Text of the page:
You cant fault the logic: We need to pass the safety levy
- Lake Oswego Review - Opinion
There may be times when being near the bottom is a good thing. Being among the counties in Oregon with the fewest jail beds is not one of those.
Clackamas County has been walking a tightrope for years on the issue of jail space for prisoners. The county jail in Oregon City has become a virtual revolving door in recent years with many arrestees being back on the street almost as fast as their arresters can return to their patrol cars.
Clackamas County Sheriff Craig Roberts wants to change this situation. He has a wish list for the type of jail facility he would like to see someday in the county. But first things first … baby steps if you will.
Right now Roberts, a blue-ribbon panel of folks from all over the county and plenty of concerned citizens hope to see Clackamas County Ballot Measure 3-246, which would be a five-year public safety operating local option tax, pass on the Nov. 7 ballot. Add us to the list.
Oregon is a hotbed of crime. Just note the seemingly never-ending problems associated with meth use. The link between meth and crimes like theft, identity theft and car break-ins has been well documented.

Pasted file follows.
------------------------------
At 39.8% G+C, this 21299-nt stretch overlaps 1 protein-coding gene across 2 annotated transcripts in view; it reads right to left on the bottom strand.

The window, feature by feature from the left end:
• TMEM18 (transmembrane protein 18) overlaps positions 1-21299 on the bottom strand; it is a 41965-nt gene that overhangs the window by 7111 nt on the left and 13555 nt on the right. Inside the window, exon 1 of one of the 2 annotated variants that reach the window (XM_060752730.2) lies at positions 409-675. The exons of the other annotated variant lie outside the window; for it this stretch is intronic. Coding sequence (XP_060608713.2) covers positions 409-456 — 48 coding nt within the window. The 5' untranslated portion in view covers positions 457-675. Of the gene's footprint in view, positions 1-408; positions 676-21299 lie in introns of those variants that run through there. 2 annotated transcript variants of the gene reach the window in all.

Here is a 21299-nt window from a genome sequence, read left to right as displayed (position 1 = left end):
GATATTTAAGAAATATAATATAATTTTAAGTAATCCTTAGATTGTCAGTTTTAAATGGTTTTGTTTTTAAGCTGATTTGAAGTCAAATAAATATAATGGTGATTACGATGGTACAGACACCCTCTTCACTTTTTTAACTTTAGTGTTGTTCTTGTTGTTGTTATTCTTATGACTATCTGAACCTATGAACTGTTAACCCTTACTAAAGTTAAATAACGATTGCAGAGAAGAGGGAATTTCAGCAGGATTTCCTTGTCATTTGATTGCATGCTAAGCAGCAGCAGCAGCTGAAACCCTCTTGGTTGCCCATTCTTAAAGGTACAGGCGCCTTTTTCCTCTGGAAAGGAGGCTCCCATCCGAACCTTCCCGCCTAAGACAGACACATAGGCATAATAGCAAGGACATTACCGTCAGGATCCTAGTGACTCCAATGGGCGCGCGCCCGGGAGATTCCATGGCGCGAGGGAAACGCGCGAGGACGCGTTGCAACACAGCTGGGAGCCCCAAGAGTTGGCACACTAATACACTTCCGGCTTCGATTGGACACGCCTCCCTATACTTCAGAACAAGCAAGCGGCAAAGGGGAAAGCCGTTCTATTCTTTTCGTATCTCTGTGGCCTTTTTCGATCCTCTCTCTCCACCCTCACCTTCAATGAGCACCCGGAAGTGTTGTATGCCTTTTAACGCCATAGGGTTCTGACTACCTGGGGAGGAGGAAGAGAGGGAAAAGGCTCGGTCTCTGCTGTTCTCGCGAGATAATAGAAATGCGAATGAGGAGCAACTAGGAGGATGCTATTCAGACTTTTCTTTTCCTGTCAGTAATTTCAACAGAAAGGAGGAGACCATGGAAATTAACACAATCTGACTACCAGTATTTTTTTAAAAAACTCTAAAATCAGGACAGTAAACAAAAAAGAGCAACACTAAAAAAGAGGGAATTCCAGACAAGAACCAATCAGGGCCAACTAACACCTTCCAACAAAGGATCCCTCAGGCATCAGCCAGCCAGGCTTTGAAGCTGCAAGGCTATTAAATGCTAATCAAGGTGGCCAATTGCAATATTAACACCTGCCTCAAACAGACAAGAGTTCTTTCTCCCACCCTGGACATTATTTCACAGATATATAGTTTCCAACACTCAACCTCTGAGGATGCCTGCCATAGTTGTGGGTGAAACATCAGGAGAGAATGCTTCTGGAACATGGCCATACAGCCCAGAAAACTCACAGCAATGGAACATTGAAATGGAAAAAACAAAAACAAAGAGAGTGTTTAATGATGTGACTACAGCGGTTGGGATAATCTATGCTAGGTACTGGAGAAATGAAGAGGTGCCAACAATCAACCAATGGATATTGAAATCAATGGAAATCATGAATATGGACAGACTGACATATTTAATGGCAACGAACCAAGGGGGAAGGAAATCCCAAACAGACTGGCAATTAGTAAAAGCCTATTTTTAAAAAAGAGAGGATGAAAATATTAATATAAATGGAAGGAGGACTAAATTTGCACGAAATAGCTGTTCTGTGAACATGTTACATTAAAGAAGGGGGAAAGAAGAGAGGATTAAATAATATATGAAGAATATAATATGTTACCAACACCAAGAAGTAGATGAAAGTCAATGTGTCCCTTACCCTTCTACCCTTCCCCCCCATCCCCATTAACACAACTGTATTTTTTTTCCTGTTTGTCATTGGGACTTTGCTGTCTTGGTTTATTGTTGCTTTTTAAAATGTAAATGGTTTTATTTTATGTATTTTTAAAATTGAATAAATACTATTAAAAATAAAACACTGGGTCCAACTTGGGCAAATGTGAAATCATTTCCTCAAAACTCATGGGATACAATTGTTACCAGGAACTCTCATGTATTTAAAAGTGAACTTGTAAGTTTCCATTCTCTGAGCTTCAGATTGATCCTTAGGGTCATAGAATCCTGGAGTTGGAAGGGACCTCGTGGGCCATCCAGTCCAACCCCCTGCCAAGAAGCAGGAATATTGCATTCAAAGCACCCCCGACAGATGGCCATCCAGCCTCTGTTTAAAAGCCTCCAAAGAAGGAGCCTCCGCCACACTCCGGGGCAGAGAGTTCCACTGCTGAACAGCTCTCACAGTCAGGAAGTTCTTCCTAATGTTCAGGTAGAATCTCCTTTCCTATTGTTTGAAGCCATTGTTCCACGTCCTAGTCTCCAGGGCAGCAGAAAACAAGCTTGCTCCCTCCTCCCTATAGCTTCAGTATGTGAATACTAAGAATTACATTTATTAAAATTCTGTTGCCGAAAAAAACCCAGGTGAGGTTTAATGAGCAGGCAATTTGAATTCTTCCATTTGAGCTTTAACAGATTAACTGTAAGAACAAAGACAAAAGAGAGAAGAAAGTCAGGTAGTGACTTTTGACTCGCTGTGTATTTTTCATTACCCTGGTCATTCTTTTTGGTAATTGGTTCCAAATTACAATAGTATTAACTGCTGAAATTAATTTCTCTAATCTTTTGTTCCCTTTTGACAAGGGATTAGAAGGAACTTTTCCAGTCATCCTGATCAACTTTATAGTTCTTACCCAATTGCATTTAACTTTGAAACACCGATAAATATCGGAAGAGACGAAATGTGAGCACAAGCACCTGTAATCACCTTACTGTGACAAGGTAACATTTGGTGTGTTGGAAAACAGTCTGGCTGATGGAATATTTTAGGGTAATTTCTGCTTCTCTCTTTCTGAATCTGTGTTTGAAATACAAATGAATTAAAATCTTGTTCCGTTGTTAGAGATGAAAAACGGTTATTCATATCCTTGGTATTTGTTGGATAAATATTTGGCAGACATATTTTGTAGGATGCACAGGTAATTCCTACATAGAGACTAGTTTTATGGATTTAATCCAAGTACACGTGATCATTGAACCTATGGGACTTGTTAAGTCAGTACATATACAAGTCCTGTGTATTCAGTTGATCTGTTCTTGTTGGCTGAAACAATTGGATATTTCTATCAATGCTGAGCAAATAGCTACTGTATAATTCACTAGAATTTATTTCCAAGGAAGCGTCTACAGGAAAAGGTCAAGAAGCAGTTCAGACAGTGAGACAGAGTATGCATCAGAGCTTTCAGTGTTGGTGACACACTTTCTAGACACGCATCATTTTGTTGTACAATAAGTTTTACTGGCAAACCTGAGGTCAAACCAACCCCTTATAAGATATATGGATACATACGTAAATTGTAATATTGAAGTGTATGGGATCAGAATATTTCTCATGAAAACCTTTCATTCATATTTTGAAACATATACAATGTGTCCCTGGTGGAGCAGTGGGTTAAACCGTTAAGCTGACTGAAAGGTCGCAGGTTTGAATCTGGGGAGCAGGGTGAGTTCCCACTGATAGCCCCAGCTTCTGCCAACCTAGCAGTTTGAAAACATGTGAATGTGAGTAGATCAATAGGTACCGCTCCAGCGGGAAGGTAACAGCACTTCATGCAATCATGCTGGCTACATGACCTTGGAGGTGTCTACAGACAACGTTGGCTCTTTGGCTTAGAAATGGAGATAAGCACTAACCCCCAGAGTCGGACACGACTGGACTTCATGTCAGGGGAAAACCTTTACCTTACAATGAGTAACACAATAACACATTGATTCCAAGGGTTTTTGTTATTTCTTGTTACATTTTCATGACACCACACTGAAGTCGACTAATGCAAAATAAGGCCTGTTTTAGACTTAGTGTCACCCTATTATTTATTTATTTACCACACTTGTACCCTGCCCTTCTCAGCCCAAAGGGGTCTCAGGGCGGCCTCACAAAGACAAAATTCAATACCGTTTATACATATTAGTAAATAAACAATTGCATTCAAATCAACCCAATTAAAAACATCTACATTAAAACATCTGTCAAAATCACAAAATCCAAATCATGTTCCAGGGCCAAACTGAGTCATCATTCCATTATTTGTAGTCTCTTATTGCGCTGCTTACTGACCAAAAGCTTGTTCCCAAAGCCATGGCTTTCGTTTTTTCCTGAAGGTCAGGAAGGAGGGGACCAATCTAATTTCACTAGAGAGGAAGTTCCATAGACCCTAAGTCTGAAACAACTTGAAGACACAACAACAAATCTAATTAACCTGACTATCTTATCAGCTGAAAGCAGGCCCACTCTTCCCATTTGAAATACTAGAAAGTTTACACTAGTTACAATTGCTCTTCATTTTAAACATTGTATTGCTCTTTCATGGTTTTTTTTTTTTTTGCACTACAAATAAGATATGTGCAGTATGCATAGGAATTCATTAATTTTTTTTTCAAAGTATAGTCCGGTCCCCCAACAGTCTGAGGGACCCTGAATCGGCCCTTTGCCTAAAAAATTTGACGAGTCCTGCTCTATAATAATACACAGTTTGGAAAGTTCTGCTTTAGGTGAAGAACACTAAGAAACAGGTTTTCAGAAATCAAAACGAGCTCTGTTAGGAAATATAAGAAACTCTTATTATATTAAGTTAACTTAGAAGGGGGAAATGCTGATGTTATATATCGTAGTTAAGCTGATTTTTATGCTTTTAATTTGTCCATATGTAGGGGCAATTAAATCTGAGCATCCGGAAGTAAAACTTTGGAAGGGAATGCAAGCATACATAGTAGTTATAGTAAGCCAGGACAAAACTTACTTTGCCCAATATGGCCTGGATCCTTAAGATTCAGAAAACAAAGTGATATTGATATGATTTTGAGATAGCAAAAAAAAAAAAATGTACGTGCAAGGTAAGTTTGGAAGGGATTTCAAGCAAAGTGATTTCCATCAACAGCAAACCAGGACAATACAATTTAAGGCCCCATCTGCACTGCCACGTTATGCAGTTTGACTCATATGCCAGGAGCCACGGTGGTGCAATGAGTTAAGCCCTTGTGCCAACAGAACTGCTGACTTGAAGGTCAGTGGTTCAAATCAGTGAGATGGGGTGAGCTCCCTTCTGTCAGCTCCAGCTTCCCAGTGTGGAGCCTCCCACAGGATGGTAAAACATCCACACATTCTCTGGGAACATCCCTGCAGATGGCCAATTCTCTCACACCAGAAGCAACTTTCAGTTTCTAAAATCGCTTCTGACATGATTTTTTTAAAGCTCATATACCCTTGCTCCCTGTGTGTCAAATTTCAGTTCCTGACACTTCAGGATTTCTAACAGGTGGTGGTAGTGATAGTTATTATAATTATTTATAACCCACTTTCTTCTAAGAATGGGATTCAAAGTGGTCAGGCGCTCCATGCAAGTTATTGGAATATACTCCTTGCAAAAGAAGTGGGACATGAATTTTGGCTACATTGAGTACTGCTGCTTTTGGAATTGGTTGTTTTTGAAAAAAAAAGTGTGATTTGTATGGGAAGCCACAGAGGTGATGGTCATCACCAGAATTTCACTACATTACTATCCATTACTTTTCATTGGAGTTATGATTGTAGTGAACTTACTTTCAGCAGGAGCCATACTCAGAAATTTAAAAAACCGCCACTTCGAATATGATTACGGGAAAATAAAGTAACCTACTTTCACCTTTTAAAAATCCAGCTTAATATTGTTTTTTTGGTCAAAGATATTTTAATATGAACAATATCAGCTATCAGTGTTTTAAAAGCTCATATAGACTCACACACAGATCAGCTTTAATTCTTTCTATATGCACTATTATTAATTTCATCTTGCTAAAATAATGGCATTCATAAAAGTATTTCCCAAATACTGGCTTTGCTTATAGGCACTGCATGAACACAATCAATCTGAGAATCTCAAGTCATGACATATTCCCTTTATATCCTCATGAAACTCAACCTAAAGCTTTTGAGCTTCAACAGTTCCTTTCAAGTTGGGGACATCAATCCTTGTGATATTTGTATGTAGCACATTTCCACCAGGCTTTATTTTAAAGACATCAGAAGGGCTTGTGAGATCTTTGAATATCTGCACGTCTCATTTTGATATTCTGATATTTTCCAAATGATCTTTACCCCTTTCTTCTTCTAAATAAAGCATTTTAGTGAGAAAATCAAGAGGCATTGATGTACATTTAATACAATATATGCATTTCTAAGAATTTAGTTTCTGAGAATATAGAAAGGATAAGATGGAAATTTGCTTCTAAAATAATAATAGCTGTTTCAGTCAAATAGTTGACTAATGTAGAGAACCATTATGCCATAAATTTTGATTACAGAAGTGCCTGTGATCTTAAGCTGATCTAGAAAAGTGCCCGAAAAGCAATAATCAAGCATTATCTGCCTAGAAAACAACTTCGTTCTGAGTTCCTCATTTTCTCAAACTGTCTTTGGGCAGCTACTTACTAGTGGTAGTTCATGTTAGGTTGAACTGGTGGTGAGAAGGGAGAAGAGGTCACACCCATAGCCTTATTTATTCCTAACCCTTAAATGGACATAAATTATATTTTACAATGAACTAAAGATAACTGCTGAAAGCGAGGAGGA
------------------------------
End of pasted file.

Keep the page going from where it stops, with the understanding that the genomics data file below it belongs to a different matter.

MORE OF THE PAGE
It makes no sense to have police arrest criminals, then turn the criminals loose because of crowded conditions. Yet, that's exactly what's happening. Currently, 84 beds at the county jail are not in use due to funding constraints. Among other things, the measure would allow the county to use those beds.
Clackamas County has among the fewest jail beds in the state for housing inmates. Per 1,000 population, the national average is 2.5 inmate beds. The Oregon average is 2.3. Currently, Clackamas sits at an alarming .99; if the measure passes, it will only go up to 1.2.
Obviously, we need more, but it's back to those baby steps and the county has to start somewhere. Beside the jail beds, the measure also would provide for 19 extra sheriff's deputies to patrol in the county and fund expanded enforcement to fight meth-related crimes.
The measure would cost 24.8 cents per $1,000 of assessed value. That would equal about $8.16 a month for a $400,000 home.
No question, that's a lot of money.
Can you afford it? More importantly, can you afford not to pass it?
We urge passage of Clackamas County Ballot Measure 3-246.